Realization that life is growth protects us from that so-called idealizing of childhood which in effect is nothing but lazy indulgence.  Life is not to be identified with every superficial act and interest.  Even though it is not always easy to tell whether what appears to be mere surface fooling is a sign of some nascent as yet untrained power, we must remember that manifestations are not to be accepted as ends in themselves.  They are signs of possible growth.  They are to be turned into means of development, of carrying power forward, not indulged or cultivated for their own sake.  Excessive attention to surface phenomena (even in the way of rebuke as well as encouragement) may lead to their fixation and thus to arrested development.  What impulses are moving toward, not what they have been, is the important thing for parent and teacher.  The true principal of respect for immaturity cannot be better put than in the words of Emerson:  “Respect the child.  Be not too much his parent.  Trespass not on his solitude.  But I hear the outcry which replies to this suggestion:  Would you verily throw up the reins of public and private discipline; would you leave the young child to the mad career of his own passions and whimsies, and call this anarchy a respect for the child’s nature?  I answer,—Respect the child, respect him to the end, but also respect yourself. . . . The two points in a boy’s training are, to keep his naturel and train off all but that; to keep his natural, but stop off his uproar, fooling, and horseplay; keep his nature and arm it with knowledge in the very direction in which it points.”  And as Emerson goes on to show this reverence for childhood and youth instead of opening up an easy and easy-going path to the instructors, “involves at once, immense claims on the time, the thought, on the life of the teacher.  It requires time, use, insight, event, all the great lessons and assistances of God; and only to think of using it implies character and profoundness.”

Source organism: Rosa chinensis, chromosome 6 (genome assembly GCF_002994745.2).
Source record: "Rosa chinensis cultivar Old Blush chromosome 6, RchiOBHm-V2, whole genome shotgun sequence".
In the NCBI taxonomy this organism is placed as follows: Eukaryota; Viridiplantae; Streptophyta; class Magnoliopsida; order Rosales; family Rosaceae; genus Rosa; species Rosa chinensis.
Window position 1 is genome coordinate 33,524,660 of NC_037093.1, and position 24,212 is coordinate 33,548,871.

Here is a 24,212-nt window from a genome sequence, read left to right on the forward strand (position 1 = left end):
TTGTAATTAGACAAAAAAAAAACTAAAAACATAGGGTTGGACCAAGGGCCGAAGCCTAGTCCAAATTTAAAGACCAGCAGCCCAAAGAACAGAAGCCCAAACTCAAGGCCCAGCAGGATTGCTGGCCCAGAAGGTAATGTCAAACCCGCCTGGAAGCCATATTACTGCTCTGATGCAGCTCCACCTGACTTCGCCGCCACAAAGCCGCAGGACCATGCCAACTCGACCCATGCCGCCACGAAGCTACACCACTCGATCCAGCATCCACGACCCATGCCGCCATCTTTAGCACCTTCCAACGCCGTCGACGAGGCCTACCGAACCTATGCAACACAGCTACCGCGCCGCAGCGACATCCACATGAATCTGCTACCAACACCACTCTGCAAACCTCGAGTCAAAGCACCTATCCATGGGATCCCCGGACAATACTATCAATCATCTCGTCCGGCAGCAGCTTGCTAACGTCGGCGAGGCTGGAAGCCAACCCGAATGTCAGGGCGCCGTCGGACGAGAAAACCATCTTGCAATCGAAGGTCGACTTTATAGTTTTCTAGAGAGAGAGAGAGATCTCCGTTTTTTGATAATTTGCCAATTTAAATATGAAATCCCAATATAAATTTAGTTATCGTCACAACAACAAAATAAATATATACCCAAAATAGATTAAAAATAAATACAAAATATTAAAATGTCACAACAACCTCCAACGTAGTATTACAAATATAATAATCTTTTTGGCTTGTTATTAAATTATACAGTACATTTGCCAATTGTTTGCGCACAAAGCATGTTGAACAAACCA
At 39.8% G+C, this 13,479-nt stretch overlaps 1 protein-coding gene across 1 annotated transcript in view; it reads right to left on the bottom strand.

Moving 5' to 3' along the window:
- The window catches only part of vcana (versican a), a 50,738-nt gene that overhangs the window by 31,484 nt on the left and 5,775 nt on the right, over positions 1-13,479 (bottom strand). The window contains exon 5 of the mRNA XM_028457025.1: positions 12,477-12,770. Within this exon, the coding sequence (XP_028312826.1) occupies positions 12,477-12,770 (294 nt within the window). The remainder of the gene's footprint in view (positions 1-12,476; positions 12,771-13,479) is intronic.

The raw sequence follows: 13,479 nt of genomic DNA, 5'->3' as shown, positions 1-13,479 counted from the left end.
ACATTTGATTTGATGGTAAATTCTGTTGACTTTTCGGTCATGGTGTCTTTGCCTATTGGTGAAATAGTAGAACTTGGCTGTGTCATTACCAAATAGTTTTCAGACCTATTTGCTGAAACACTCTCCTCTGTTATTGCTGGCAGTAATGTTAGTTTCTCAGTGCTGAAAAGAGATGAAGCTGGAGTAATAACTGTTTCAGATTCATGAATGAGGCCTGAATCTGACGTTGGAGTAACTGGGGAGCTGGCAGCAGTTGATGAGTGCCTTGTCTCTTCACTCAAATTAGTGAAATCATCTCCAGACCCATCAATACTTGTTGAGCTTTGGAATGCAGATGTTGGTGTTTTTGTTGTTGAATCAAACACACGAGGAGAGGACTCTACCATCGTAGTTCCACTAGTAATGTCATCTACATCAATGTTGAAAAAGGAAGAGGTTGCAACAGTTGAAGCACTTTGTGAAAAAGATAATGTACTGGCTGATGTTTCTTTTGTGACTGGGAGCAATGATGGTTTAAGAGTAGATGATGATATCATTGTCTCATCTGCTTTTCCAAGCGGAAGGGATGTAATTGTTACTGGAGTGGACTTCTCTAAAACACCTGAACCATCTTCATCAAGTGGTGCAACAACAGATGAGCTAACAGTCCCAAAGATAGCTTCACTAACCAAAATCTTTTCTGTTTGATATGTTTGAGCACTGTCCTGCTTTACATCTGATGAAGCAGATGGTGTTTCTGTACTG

Summary.  Power to grow depends upon need for others and plasticity.  Both of these conditions are at their height in childhood and youth.  Plasticity or the power to learn from experience means the formation of habits.  Habits give control over the environment, power to utilize it for human purposes.  Habits take the form both of habituation, or a general and persistent balance of organic activities with surroundings, and of active capacities to readjust activities to meet new conditions.  The former furnishes the background of growth; the latter constitute growing.  Active habits involve thought, invention, and initiative in apply capacities to new aims.  They are opposed to routine which marks an arrest of growth.  Since growth is the characteristic of life, education is all one with growing; it has no end beyond itself.  The criterion of the value of school education is the extent in which it creates a desire for continued growth and supplies means for making the desire effective in fact.

From Human Nature and Conduct, pp. 46-89, passim